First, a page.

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It can be hard to imagine what a Vicar does all day, particularly if you watch Midsomer Murders, where the clergy mainly seem to skulk about looking sinister and then getting murdered. Or doing something nefarious.

So to give you a glimpse of what the Vicar does in our parish, here’s a set of pictures from a couple of days ago, showing you what the Vicar does on a Monday after leading a school assembly and meeting with church staff to plan the week ahead.

He’s got the pump that we’re using temporarily to drain down the basement where the boilers for the church heating are located. The old pump has been broken for a while and this is actually the one from the birthing pool we used to use for baptisms (we now have a shallower, wider heated paddling pool). The old pump worked automatically, but this one has to be switched on when the basement gets flooded. And it can get a bit clogged and mucky. So after draining the basement down following some recent heavy rain, it was brought into our back yard for cleaning, and for making an amusing fountain.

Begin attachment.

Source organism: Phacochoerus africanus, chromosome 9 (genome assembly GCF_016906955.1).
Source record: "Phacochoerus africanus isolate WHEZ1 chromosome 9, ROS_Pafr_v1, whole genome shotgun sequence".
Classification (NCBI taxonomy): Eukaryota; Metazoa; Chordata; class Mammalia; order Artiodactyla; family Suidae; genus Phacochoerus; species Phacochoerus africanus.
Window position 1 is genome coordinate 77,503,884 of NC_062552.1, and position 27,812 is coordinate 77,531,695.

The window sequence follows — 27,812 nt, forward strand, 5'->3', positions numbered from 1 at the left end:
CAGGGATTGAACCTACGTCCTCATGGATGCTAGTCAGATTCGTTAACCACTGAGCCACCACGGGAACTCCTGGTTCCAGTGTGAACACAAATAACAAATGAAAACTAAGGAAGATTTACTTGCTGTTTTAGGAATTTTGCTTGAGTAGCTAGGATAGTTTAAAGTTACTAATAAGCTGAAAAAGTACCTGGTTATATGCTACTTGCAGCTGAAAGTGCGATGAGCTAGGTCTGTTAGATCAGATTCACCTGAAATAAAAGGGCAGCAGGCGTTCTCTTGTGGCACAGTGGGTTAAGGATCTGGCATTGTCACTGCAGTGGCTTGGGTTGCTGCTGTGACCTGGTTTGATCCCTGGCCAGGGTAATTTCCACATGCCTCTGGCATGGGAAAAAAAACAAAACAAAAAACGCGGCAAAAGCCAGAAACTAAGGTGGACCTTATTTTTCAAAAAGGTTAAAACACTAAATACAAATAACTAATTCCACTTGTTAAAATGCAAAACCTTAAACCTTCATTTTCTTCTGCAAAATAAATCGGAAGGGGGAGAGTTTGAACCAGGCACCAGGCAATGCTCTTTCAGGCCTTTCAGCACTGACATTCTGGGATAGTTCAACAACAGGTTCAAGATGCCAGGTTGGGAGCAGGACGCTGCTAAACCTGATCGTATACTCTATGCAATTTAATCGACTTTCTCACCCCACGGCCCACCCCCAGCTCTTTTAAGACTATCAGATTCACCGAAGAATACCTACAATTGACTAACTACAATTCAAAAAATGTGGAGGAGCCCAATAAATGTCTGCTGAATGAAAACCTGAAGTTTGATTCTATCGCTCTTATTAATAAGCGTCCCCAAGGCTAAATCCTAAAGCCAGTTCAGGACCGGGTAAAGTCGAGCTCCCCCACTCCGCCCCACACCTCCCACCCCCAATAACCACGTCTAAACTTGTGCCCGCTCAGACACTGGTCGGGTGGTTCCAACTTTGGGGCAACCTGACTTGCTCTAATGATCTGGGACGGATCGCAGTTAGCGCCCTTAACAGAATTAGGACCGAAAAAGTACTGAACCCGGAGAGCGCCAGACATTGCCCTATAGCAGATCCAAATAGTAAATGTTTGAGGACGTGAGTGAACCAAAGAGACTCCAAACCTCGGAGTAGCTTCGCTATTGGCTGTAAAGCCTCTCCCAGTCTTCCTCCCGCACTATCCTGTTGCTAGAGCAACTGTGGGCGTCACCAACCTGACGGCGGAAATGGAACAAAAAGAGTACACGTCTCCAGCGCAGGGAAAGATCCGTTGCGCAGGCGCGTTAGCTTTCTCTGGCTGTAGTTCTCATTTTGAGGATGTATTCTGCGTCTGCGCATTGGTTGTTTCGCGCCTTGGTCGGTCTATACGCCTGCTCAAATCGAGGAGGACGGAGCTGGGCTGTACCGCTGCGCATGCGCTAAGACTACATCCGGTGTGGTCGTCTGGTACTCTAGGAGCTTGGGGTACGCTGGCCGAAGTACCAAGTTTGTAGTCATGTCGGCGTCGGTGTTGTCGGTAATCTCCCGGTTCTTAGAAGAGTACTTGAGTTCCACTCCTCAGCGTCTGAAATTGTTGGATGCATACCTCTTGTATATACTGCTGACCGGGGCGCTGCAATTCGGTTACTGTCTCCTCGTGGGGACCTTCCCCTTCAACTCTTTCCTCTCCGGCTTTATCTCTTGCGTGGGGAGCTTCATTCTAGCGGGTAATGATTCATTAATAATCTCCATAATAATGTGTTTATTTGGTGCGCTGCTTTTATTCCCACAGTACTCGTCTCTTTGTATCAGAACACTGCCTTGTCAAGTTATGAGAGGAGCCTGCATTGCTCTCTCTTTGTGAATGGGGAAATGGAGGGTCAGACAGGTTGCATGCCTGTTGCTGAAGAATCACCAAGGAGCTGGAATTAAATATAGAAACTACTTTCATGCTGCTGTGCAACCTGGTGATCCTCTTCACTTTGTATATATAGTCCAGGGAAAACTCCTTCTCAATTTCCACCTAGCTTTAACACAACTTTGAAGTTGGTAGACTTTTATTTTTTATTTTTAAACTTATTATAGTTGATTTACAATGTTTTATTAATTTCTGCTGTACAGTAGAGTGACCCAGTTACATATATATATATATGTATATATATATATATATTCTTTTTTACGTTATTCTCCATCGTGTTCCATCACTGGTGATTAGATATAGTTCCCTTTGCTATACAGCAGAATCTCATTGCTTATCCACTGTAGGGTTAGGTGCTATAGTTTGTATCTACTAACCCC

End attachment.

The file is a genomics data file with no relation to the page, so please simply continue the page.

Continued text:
They don’t give you lectures on drain pump maintenance at theological college. Or on boilers for that matter. But they probably should.

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So today we launch into Lent. I already have a couple of disciplines on the go this year – Doing the Next Thing and the February declutter (just about up to date, I’m pleased to say, mainly children’s books that my kids have now grown out of).

So my main focus this Lent is going to be something partly inspired by the 40acts initiative – we have the family wallchart up in the kitchen. And it’s partly inspired by the door to door visiting that Dreamer and I did in the new estate in the parish. Before Christmas, we went to every house with a paper lunch bag containing a home made Christmas decoration, a bag of chocolate coins, details about regular church activities and invitations to our Christmas events. People were surprised and pleased to be given something with no strings attached. We called them Bags of Blessing.